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Cronenberg is hardly the first filmmaker to transition to fiction. During a dip in his career in the 1930s, after the introduction of sound, acclaimed silent auteur Erich von Stroheim wrote a novel called Paprika, about, as the Los Angeles Times described it, “Hungarian gypsies, gay, irresponsible, thieving, dancing, sensuous, and sadistic.” Earlier this year, the Cineteca di Bologna published a heretofore-unknown novella by Charlie Chaplin, Footlights, about a once-popular clown named Calvero who would later show up, somewhat altered, as the protagonist of Chaplin’s 1952 film Limelight. Screenwriter and blacklist victim Dalton Trumbo wrote the classic antiwar novel Johnny Got His Gun during his time away from Hollywood, eventually turning it into a well-regarded film. Pulp filmmaker Samuel Fuller began his career as a pulp novelist, with his “lost” novel Brainquake republished earlier this year, complete with an encomium from Martin Scorsese. Most famously, Elia Kazan embraced the literary life late in his career as a film and theater director, writing four novels, including the immigrants’ tale America, America.

So, what motivates filmmakers to attempt to transform themselves into novelists? The constraints of moviemaking as a format might provide the most cogent explanation. “Today, if you’re going to be a commercial filmmaker, you have to appeal to a wide audience,” says Peter Hawkes, a professor at East Stroudsburg University and the coauthor of Adaptation: Studying Film and Literature. “You have to really adjust your story to the taste and the morals and the understanding of the general public. But when you’re writing a novel, you don’t have to do that. You can write about subjects or treat them in a way that has narrower audience appeal.”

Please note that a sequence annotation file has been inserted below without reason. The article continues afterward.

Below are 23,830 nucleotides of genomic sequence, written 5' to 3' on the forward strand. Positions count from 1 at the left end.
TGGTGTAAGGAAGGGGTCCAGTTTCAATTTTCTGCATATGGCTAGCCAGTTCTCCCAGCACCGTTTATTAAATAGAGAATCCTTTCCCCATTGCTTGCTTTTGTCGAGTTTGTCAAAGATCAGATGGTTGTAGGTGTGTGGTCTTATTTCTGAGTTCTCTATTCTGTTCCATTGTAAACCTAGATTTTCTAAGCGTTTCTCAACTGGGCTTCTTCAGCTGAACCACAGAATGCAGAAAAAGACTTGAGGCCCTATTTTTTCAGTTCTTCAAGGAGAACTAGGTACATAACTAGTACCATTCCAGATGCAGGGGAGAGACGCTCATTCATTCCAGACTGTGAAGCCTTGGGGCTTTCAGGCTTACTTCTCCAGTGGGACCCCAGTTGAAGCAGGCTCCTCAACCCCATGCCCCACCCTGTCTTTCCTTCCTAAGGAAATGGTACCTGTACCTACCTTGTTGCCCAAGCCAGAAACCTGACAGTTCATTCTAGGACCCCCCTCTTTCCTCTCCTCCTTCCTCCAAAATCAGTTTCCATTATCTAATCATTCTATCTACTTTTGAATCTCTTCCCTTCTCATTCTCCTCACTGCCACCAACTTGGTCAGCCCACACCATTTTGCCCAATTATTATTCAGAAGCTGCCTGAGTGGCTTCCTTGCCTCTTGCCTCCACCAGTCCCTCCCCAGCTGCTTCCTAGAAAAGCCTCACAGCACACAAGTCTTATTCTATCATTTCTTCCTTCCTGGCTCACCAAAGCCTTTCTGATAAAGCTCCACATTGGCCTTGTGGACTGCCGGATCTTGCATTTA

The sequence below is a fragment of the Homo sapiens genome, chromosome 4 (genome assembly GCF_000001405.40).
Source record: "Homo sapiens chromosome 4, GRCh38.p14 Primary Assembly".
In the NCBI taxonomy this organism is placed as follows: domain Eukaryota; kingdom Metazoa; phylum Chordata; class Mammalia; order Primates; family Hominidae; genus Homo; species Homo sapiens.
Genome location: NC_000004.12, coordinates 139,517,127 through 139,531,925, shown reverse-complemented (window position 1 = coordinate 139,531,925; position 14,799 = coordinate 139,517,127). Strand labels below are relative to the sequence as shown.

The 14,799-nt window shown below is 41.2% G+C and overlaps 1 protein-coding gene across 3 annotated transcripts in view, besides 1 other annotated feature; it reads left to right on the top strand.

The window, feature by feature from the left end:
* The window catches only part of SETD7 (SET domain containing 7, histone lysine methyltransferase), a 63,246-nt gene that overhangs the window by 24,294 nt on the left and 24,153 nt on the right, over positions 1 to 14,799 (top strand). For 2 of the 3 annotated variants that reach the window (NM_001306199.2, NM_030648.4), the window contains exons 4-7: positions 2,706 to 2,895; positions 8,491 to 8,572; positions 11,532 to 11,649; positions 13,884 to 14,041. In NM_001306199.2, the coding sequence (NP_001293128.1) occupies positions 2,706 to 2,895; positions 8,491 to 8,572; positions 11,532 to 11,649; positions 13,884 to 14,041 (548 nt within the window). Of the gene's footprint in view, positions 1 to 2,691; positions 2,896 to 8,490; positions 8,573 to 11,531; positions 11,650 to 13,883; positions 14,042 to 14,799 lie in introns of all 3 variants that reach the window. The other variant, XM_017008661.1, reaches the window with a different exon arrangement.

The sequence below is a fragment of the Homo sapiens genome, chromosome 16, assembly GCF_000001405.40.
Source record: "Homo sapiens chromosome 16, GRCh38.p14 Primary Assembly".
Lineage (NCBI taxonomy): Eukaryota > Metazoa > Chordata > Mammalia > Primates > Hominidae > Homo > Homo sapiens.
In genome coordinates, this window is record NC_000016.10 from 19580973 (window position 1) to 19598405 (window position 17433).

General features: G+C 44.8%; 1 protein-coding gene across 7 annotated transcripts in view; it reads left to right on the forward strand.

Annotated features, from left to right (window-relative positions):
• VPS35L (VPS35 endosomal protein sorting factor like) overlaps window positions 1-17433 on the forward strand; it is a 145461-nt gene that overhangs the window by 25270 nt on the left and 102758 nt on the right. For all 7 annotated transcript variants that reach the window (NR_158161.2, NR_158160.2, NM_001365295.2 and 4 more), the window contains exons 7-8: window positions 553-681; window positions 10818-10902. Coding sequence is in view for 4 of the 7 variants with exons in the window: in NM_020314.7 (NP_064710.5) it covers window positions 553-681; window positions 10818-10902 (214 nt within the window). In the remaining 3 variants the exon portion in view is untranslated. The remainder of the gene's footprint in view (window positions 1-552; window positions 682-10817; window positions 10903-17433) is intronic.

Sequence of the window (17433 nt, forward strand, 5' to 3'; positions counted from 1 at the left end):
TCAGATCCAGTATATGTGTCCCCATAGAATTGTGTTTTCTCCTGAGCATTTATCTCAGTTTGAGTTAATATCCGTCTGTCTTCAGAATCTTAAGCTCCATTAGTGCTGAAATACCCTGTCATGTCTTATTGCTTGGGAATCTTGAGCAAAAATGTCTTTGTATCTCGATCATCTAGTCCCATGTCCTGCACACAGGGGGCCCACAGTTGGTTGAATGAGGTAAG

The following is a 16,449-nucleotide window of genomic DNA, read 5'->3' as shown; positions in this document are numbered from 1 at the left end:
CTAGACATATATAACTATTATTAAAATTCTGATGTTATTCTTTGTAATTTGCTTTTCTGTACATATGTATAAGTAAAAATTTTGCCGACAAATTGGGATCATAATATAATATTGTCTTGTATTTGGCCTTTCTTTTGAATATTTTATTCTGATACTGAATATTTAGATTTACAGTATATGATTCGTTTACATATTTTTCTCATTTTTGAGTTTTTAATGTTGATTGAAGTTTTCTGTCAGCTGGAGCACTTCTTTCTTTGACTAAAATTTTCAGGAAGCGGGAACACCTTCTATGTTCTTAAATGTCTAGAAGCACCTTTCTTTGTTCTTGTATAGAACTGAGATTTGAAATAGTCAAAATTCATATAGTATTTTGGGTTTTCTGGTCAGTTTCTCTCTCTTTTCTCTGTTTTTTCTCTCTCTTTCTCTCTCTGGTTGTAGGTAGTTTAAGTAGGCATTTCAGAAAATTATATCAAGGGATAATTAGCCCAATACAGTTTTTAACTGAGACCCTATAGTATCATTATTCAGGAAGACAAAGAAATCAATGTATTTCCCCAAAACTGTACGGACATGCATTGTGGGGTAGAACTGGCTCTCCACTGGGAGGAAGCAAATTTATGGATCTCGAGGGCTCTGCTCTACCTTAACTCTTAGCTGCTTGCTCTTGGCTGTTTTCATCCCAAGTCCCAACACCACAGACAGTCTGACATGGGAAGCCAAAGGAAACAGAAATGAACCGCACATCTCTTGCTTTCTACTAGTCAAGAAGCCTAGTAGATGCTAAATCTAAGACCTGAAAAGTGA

Moreover, filmmaking requires a degree of cooperation and collaboration that is simultaneously tantalizing and infuriating. Making a movie involves incorporating the efforts of dozens of talented specialists whose wisdom and experience and spur-of-the-moment strokes of genius can be incorporated into the final product. It also requires depending on the efforts of dozens of potentially flaky specialists whose delinquency or incompetence may sabotage the final product. “There are just so many people involved. Most directors don’t have complete control over the final product,” says Hawkes. “There are just so many other parts involved. But when you’re writing a novel, you’re in control. You choose setting, characters, themes, action, and how everything comes out in the end.”